What caught my eye this week.
The results are in from last week’s poll (now closed) and in news that will shock no one, it turns out that the readers of a personal and investing website are in general earning much more than the average UK citizen.
Over 2,000 of you voted – thanks! Your votes confirmed that a majority of Monevator readers pay higher-rate taxes:
Indeed going by the poll results, more than a fifth of you pay additional-rate taxes.
That high score does slightly surprise me. The figure nationally is around 1% of the adult population.
Perhaps higher-earners are more likely to want to tell us about it in polls?
And maybe I should cajole Finumus into writing more mundane stuff about household accounts for the very wealthy among you?
Or maybe not: he’d have you putting the family home into an offshore vehicle that you securitise on the Moldavian Stock Exchange by teatime…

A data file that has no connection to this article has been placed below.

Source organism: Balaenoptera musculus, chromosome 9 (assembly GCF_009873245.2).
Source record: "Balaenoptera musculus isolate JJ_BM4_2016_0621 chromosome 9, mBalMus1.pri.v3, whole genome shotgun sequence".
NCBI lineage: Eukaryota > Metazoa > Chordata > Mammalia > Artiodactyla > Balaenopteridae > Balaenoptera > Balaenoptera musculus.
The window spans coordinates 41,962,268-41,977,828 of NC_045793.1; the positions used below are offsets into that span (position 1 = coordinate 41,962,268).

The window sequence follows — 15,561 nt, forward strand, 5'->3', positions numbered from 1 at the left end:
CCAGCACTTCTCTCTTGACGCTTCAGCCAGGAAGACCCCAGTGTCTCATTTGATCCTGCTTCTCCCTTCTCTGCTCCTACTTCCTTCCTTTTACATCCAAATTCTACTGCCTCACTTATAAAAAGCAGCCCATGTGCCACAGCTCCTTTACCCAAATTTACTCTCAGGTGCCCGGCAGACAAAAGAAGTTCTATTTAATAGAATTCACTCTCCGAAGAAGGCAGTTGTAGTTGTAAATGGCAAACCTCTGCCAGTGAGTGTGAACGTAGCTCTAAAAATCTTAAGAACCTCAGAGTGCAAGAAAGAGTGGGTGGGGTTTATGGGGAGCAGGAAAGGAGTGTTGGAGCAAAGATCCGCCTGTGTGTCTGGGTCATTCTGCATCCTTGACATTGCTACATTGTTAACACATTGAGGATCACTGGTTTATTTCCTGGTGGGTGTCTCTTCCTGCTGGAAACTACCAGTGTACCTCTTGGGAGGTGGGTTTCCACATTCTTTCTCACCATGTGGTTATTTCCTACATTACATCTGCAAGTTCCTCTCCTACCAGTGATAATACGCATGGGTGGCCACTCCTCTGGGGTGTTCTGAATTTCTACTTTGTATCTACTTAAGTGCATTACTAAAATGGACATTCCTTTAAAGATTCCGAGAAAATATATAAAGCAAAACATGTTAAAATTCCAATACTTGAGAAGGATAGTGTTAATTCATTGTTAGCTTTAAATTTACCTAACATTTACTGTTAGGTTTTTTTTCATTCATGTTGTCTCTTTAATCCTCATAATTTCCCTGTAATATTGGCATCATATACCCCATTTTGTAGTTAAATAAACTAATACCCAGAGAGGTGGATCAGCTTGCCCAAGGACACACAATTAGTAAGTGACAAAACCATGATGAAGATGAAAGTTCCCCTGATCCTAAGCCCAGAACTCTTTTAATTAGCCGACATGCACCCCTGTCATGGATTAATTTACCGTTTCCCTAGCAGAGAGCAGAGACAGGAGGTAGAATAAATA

I’m often surprised by how much some people earn. Blame my long years of Bohemian living like a graduate student – plus my multi-decade avoidance of the office.
In a standout example, I learned this week that an old friend took home £600,000 last year.
I knew he was world-class at his job, and that his employer is the best in the field. But that field is not financial services – nor money-laundering, racketeering, or producing hip-hop records.
And my friend is a wage slave (still 15-hour days in his late 40s, he claims, at times) not an entrepreneur.
A bit more interrogation revealed 2022 was an outlier thanks to some massive bonuses, but still.
We were talking about general investing, and as my friends tend to he’d asked for some thoughts about something. In the subsequent conversation I’d guessed his salary – I thought generously – at about £150,000.
He looked at me without saying anything for a moment. Not unkindly.
Everyday high earners
Are you feeling hard done by? Remember my friend is an extreme outlier. Nearly everyone earns a lot less.
An annual salary of ‘just’ over £60,000 a year puts you in the top 10% of wage earners:
At least I think it does. Unfortunately Statista restricts access to the source for this data to subscribers; I presume it’s from the ONS.